A Life without work, ( part 1 reviewed here ) while not nearly as uplifting as Reggie Perrin ( see below) was supposed to be, hit the mark from the first second. Part two which aired last week, covered York in 2010 and asked the question, has anything changed in a century. Using prototypical examples of key demographics Richard Bilton, walks us through the life of the young unemployed, the chronic unemployed, the single mum, the older unemployed, the living on the edge unemployed, all the while asking if the reforms created from the original study by Seebhom Rowntree, have made a difference. In a few words Yes and no. Yes for the single mum who no longer has to struggle half as much as the lady in 1910 who's husband died or left her had to. Overall the desperation of the workhouse and abject poverty no longer hover like the grim reaper, but it has robbed some of the need to look for work. While I would never advocate the wholesale destruction of the social safety net we have today, I find it sad that a job centre employee has to convince large groups of young people of the importance of getting off social assistance. Surely the welfare state is not the zenith of life one should be aspiring to? While the state should keep people from the depravity of 1910 like poverty, it should do all it can to move people off the rolls and into proper full time well remunerated work.
McLuhan's 15 minutes, you can achieve financial security from the exclusive deals you'll get before the next flash in the pan shows up. Sadly or for the good, that even seems to be harder and harder to do. More and more of the human race and by extension, your neighbours are surplus to requirement. What if anything are we to do?
Reggie Perrin before, and considering what a massive Martin Clunes fan I am, it makes me to wonder why I missed the first series last year. A few friends had banged on about it and as they seemed to know of what they'd spoke most of the time, I took a chance. I watched episode one of the new series last night. Reggie Perrin is a disjointed sitcom written in two parts. Part 1 where you get an As Time goes by feel where two adults have a conversation that just happens to be funny, then it switches into part 2 where you enter wacky sitcom land ( his office). The entire thing would more palatable if it didn't have the geet annoying laugh track throughout, telling me when to laugh or titter or not. Every time I think the laugh track is gone, it interrupts a perfectly good bit of dialogue between Reggie and his wife or his office. I do not like Reggie Perrin, I do not like laugh tracks and I do not like being told where to laugh nor do I trust producers who think so little of what they have done they feel the need to add a laugh track just insure we know what the funny bits are supposed to be. As and when the laugh track is taken off, I will give it a shot, but not as it stands now. Well at least Martin Clunes gets to eat till his next bit of decent acting...Vogon bad scale 4 ...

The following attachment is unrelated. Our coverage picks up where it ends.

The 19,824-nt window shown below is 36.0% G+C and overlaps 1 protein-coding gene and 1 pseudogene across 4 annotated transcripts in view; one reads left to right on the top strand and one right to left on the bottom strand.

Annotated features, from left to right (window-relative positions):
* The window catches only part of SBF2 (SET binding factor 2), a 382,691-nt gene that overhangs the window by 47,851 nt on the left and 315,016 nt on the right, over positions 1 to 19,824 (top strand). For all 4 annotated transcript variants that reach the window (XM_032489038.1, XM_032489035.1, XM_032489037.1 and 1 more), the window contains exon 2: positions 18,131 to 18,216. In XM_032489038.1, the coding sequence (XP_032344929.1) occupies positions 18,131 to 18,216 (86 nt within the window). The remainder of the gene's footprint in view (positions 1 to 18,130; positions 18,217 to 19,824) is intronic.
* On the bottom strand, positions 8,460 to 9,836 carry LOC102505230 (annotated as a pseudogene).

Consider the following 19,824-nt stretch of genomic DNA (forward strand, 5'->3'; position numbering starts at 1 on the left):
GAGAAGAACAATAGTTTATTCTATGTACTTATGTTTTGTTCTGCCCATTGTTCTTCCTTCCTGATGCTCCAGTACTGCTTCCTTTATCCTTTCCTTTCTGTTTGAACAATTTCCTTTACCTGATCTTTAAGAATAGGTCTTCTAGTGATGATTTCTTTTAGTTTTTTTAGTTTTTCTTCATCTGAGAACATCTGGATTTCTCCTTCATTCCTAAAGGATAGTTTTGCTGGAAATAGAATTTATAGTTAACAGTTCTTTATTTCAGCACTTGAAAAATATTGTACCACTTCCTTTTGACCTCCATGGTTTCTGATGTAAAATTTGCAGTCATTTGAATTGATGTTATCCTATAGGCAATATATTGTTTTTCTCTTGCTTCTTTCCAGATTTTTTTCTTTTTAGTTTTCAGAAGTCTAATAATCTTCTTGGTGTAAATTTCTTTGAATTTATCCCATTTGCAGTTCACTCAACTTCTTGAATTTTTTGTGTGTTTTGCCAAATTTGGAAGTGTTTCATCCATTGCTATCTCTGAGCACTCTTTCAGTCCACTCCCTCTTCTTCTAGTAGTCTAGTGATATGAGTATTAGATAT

And as not to leave you on a totally depressing note....Watch Russell Howard's Good News, he made me laugh.